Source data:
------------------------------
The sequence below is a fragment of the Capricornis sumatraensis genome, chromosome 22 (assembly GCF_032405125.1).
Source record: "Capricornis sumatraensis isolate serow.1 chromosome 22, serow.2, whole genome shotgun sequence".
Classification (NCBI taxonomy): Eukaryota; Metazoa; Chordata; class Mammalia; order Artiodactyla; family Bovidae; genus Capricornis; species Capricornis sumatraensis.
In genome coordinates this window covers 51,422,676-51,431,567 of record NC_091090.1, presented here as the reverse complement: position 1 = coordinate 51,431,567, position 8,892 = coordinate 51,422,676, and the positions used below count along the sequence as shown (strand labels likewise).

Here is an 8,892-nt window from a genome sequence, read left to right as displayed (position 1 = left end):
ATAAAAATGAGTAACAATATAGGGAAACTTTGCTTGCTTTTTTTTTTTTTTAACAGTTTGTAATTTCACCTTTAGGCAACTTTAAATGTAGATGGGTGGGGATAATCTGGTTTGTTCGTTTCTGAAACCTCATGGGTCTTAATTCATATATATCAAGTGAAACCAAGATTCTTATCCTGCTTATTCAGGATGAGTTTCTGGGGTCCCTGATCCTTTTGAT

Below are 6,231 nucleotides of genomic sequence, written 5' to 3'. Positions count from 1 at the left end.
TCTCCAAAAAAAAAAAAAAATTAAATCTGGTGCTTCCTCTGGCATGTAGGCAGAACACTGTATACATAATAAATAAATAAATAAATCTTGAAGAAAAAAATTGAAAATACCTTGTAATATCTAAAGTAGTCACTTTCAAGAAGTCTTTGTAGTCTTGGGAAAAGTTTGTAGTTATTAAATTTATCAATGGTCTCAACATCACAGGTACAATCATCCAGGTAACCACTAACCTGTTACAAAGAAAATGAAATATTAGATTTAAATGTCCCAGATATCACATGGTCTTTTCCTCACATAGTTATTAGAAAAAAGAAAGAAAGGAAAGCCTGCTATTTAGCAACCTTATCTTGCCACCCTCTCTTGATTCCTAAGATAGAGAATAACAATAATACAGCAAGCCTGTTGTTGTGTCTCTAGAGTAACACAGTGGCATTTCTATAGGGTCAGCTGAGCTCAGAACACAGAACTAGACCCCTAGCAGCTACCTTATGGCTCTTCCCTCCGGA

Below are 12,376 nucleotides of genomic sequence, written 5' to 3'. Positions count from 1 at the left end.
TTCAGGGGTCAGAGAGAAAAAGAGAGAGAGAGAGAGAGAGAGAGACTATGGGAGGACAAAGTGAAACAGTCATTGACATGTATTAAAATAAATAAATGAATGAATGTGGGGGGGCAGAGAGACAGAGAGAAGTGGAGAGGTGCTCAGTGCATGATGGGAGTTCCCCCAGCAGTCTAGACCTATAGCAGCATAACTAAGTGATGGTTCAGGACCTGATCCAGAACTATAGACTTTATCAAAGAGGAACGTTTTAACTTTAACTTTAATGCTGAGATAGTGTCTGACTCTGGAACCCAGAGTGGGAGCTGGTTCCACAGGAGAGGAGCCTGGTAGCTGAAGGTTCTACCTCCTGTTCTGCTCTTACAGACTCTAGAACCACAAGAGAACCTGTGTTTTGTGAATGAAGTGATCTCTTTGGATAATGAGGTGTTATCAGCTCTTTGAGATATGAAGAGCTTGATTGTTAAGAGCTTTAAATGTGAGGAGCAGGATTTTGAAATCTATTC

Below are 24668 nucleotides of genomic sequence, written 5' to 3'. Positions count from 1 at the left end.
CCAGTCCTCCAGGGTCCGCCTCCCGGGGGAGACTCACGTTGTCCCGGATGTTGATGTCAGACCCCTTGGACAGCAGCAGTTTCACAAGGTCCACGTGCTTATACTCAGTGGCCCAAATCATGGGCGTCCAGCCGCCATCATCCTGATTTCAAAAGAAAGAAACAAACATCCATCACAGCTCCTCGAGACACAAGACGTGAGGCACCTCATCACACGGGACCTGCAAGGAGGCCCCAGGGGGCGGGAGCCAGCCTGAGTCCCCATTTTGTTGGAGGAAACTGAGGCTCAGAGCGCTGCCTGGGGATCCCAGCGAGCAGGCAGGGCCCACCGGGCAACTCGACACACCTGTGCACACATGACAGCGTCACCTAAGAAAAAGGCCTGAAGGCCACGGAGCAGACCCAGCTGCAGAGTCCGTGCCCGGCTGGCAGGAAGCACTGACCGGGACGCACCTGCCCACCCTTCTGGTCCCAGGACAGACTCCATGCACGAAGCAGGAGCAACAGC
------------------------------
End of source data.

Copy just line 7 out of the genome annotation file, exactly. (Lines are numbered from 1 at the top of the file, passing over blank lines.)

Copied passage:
Below are 6,231 nucleotides of genomic sequence, written 5' to 3'. Positions count from 1 at the left end.